Industrials have been my favorite sector for the fourth quarter of this year; my latest recommendati...
Election Is Bad News for Drug Stocks
11/11/2010 11:21 am EST
Michael Shulman, editor of Short-Side Trader, says big drug companies aren’t helping themselves with big price increases, and they may pay for it when the new Congress convenes.
I live inside the Washington, DC Beltway, along with many people who are part of politics and the government. No one has ever seen the atmosphere so vicious, so partisan, and so unproductive. And no one sees any change except for the worse.
[The gridlock resulting from last week’s election] will also create uncertainty about health care, taxes, financial reform, pension reform, etc.
The big winners, besides the companies that do the political advertising, will be the oil drillers who will do well with a Republican House [of Representatives].
The losers will be Big Pharma, which, surprisingly to many, won't do well with a Republican House, so I'm recommending a Big Pharma play with puts on the Pharmaceuticals HOLDRs (Amex: PPH).
Key ingredients of the health care package created by the White House—resulting in health care reform legislation—[included] a voluntary agreement by Big Pharma to restrain or lower the prices of drugs to save many billions of dollars. So far, the agreement has not been worth the paper the headlines were printed on.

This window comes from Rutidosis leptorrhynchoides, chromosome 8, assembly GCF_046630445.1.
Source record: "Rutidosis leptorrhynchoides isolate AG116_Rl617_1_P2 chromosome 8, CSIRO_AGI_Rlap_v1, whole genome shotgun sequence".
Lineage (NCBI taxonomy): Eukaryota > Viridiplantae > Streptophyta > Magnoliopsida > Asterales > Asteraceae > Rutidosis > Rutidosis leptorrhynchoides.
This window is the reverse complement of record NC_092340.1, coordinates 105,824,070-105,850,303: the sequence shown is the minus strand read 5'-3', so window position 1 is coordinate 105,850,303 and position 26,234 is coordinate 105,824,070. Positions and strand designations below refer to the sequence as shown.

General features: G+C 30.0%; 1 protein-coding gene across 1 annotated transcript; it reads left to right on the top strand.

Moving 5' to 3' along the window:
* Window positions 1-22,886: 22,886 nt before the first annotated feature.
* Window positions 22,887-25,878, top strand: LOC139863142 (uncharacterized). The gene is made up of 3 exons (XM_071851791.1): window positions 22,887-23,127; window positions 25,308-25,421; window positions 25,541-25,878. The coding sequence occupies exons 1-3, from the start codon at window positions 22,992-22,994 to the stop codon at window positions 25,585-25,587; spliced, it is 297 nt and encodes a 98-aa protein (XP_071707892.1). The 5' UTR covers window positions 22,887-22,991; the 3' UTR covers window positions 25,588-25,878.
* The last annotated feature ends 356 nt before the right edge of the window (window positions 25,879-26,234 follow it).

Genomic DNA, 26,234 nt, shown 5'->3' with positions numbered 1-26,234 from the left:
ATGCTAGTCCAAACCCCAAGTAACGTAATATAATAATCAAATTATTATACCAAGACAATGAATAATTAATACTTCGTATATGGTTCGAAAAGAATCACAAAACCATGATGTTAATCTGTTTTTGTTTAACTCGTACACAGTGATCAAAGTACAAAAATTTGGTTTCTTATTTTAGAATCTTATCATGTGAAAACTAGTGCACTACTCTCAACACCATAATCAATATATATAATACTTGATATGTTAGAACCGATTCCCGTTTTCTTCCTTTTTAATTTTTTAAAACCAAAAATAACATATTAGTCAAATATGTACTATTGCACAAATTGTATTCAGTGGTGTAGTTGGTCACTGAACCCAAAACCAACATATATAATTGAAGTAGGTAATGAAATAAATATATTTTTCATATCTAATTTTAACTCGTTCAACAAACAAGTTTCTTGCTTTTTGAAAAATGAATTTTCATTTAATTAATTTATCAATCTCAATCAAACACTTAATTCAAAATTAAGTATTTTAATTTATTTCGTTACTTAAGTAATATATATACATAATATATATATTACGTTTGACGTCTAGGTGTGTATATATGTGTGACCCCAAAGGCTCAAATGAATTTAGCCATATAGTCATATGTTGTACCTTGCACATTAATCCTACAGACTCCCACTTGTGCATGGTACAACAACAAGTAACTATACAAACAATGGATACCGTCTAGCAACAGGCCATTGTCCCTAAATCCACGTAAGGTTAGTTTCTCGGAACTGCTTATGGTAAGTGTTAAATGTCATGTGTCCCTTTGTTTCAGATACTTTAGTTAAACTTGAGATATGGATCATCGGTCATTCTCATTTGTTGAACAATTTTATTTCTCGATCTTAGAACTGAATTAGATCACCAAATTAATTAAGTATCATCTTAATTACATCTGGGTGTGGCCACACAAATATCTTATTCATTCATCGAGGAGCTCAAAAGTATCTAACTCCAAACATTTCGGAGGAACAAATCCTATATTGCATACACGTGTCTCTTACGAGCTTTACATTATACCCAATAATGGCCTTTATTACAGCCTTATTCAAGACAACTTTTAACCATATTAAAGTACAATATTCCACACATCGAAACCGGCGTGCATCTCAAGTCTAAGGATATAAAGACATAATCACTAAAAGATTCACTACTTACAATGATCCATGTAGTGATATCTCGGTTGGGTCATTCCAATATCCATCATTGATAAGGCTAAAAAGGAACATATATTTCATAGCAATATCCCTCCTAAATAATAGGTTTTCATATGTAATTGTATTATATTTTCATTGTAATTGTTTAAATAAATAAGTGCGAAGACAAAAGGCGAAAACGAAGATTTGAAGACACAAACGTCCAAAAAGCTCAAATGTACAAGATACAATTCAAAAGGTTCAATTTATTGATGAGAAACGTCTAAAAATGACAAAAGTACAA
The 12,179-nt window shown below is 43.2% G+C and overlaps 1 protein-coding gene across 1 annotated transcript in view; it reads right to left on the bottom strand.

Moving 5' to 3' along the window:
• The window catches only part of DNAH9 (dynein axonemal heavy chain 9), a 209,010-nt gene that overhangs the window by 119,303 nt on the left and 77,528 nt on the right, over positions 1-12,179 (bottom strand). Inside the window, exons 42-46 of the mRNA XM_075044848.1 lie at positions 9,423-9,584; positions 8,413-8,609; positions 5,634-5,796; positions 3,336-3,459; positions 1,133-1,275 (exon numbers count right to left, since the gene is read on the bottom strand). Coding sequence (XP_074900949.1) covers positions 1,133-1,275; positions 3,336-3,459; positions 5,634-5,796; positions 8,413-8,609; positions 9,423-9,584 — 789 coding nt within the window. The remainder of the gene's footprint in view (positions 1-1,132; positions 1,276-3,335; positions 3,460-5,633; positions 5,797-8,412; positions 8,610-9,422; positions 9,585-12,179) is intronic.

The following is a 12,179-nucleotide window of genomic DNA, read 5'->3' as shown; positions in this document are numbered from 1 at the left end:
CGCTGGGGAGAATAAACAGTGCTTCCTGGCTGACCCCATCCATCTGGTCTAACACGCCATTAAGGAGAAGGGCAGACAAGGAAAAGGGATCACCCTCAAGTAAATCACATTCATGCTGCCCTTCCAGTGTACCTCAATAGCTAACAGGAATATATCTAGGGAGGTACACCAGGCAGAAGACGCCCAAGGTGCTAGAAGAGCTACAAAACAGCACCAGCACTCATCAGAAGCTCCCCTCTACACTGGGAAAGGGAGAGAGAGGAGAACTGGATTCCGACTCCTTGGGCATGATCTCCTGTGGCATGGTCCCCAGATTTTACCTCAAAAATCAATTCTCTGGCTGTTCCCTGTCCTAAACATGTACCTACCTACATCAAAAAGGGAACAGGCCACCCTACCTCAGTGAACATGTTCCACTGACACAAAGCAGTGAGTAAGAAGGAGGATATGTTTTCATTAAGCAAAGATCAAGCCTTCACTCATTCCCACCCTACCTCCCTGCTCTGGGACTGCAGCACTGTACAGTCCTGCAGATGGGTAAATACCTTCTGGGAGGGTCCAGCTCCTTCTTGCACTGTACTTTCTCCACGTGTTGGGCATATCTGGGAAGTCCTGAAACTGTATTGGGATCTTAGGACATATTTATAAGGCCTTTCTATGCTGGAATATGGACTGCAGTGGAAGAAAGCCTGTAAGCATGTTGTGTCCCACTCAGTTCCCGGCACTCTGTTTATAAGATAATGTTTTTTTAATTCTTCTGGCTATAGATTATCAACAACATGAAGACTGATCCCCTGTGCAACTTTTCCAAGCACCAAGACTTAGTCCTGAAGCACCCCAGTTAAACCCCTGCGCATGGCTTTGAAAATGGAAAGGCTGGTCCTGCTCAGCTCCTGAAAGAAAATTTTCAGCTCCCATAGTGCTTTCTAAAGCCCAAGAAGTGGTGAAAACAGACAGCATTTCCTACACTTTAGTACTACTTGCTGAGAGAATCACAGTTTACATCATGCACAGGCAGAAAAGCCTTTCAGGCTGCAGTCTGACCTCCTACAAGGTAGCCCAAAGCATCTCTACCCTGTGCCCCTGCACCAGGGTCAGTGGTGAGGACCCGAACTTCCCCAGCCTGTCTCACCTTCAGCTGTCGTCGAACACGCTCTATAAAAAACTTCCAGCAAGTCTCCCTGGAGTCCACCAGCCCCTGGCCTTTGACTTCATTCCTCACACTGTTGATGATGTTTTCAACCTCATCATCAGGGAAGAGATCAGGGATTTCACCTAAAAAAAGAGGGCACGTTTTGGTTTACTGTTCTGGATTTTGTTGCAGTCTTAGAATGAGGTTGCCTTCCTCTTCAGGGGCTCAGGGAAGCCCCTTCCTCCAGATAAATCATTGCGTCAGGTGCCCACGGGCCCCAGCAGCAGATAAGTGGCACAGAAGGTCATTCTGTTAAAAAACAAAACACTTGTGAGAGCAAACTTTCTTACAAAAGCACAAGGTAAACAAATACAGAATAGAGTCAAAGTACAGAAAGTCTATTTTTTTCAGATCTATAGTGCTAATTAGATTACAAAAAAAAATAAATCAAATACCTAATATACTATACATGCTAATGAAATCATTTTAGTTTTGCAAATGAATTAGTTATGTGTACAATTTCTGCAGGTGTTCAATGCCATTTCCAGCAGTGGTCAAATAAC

Virtually every American ever surveyed thinks drug prices are too high, and so do many members of Congress on both sides of the aisle. It's an easy and smart move to side with the people/voters who have to pay the high costs—and big drug companies don't help themselves with double-digit price increases during the Great Recession.
Some of the larger companies, like Pfizer (NYSE: PFE), are being buoyed by outsized dividends and stock buybacks. They'll continue the practice into 2011, but government pressure to keep a lid on prices and the outsized dividends are going to run squarely into the pressure to hold down prices. Something will have to give.
I firmly expect both parties will put a great deal of pressure on Big Pharma to restrain prices. The problem for Big Pharma is that price increases are the only way many of them are increasing revenues. Plus, European governments, which have the legal authority to negotiate prices, are going to hit [them] even harder as austerity spreads across the continent.
The PPH is a good way to sidestep possible earnings surprises, merger surprises, and dividend surprises, and still make money as this sector struggles and fails. The PPH is a very concentrated ETF, with the top ten holdings comprising almost 90% of it. Merck (NYSE: MRK), Pfizer, and Johnson & Johnson (NYSE: JNJ) account for almost 60% of the PPH, and these three companies [are] supporting their stocks with high dividends, not revenue or profit growth.
I'm recommending the Pharmaceuticals HOLDRs February (2011) 65 Puts (PPH110219P00065000), with a Buy Under price of $2.65. Please note that this ETF trades with a rather wide bid/ask spread, so use limit orders and do not chase this price above $2.65. (PPH closed below $65 and the puts traded at $2.45 Wednesday—Editor.)
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